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Will Gosling

Deloitte

Human Capital Partner

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How can companies succeed in a digital economy?

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The digital age is moving at such a pace that it is fundamentally transforming the way that organisations operate.  With digital here to stay, companies which do not embrace the opportunity, risk joining the growing list of old-economy organisations that have fallen by the wayside. 

Yet there is no single way to prepare for success in the digital age. Instead, businesses need to consider how they will adapt their structure, talent and leadership strategies, in order to compete.

Are organisations embracing 21st century technology with 20th century structures?

Organisations that thrive in the digital economy adopt loose hierarchies in which responsibility sits closer to where decisions have effect. Culturally open, dynamic and flexible structures built on mutual trust are the basis of the information economy and should be the long-term aspirations for many. They are focused on outcomes, not on the processes that realise those outcomes.

In our experience, there are four types of digital organisations:

  • The Tactical Model – When digital technology and ways of working are used within business units to achieve existing targets, but with investments often made in silos.

 

  • The Centralisation Model – Where digital initiatives and skills are consolidated in a central unit, pollinating digital applications between business units.

 

  • The Champion Model – When a digital strategy is in place and has been effectively communicated across the business, not just to a central team.

 

  • The Business As Usual Model – In which digital culture and processes are fully embedded in daily working life.

For many companies the Business As Usual Model will be a distant goal, but steps can be taken to move in this direction. Even if organisations are not ‘digitally native’, successful leaders must pro-actively consider what they can learn from such models and attempt to understand how they can apply new ideas in what is still largely a world dominated by traditional, hierarchical structures.

Are companies equipped to attract, develop and retain digital talent?

As organisations focus on driving digital change, it is essential that they do not forget their people. Yet the best digital talent, at all levels, is in short supply and high demand. This proves a significant challenge for many companies, but not doing anything about the issue hinders the success of many perfectly formed digital strategies.

A key part of this planning process is to establish a talent strategy that is aligned to the organisation’s digital strategy. This planning process should highlight where talent is needed, and drive companies to be proactive in targeting the types of skills they desire. Understanding the expertise and requirements of the chosen talent group, having an active online presence and thinking outside of the traditional educational background of candidates, are all points to consider.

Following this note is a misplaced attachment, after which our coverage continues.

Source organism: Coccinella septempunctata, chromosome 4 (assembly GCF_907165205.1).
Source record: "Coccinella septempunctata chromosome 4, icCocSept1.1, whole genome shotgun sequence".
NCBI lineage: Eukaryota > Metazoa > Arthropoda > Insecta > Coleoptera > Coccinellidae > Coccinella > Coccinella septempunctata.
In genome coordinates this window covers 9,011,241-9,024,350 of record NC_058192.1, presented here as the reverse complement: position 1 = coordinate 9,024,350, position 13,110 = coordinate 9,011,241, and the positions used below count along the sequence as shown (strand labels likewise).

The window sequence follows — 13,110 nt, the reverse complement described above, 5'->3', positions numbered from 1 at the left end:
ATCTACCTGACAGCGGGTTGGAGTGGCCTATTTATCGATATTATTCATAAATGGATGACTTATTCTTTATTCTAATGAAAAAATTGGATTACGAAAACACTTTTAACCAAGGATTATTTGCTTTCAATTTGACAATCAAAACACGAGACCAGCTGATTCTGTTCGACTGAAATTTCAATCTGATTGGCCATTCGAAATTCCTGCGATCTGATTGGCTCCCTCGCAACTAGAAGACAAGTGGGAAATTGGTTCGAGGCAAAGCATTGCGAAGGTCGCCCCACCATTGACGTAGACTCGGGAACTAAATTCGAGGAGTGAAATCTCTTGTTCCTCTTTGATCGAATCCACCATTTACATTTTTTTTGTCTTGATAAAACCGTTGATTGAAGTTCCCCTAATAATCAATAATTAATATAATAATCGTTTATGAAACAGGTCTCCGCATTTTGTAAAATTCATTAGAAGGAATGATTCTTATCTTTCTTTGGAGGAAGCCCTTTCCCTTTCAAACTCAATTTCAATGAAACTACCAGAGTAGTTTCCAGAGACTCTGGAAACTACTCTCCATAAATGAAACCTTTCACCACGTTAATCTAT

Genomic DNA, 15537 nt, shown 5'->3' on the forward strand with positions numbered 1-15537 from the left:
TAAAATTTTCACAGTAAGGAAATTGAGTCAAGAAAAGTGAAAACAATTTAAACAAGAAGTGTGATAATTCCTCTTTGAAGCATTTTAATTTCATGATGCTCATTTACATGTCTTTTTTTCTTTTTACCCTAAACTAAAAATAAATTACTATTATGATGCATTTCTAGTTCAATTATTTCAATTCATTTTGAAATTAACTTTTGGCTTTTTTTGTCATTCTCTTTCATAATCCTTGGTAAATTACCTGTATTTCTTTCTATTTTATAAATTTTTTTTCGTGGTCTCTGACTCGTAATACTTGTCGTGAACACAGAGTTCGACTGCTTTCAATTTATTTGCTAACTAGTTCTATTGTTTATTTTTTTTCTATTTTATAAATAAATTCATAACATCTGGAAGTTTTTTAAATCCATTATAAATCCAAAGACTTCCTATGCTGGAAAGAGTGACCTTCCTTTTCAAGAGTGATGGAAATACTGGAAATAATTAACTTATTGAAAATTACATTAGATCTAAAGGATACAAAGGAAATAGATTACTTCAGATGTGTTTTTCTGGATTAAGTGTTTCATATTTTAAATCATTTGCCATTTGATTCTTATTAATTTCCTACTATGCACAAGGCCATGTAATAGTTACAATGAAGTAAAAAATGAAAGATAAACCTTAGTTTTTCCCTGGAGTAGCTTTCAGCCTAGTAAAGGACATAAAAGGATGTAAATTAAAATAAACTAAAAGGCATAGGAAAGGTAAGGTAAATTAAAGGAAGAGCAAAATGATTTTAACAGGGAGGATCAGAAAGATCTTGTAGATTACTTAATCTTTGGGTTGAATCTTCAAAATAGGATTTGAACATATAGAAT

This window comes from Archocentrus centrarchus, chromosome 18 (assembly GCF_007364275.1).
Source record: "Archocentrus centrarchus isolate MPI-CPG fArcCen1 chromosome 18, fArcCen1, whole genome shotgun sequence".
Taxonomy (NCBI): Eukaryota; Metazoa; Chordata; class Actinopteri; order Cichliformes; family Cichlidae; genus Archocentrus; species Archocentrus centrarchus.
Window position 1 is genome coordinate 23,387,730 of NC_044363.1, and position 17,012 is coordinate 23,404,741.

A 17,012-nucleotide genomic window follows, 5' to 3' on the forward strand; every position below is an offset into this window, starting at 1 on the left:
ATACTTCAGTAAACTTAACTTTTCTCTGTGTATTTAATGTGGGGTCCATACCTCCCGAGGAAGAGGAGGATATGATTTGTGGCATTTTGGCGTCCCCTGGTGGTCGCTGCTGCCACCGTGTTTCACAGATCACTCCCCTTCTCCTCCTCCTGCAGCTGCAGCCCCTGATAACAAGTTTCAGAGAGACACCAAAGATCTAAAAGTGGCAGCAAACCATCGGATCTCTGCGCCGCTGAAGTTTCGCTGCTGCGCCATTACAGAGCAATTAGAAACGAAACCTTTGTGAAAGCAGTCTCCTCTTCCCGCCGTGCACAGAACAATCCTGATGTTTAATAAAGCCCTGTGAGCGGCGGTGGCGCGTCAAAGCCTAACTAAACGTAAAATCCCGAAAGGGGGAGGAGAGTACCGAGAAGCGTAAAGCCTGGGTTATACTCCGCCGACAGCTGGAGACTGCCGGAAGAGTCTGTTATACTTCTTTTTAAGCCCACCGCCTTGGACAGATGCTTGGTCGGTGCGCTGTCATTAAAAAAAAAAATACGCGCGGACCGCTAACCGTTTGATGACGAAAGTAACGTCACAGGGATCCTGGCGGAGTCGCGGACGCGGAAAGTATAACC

Furthermore, companies should not forget that whilst the acquisition of digital skills will be important, making the most of current employees is also crucial. Helping your staff develop new and existing digital skills and experience is vital to both short-term and long-term success, as well as staff retention in a competitive marketplace.

Some organisations are responding to the talent shortage in innovative ways. In our recent paper – Building your digital DNA: Lessons from digital leadersone respondent explained how they launched an innovation lab to help respond to the global talent crunch in areas such as analytics, in order to allow their employees the opportunity to “grow skills, provide experience, and uncover new ideas globally.”

Does management know how to lead in a digital era?

Leadership is arguably more important in times of change, but the nature of leadership has itself changed to take into account the more collaborative nature of the digital workplace.

The digital age demands some form of digital knowledge and skills from leaders. Whilst traditional leadership expertise such as creating and communicating a clear vision remain critical, others skills such as the ability to manage people in a more relatable and flexible way are becoming increasingly necessary.

A digital leader must focus on setting a vision for the future by articulating and demonstrating the strategy to the wider business, clarify team roles and focus on being an advisor, not a dictator. The successful digital leader keeps their teams focused on outcomes, supports and reinforces their people, and is a role model to the organisation.

Leadership at all levels is also important, as digital impacts the entire organisation and requires effective management in each team or project to succeed. As another respondent in our recent leadership paper explained, “for digital to be adopted and used to its potential, it is particularly important for everyone from the top down to be committed to a digital culture.”

Digital is becoming ever more important to the current and future success of businesses, and those who embrace it have the potential to become the victors of the digital age. 

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Will Gosling

Human Capital Partner

Read more from Will Gosling
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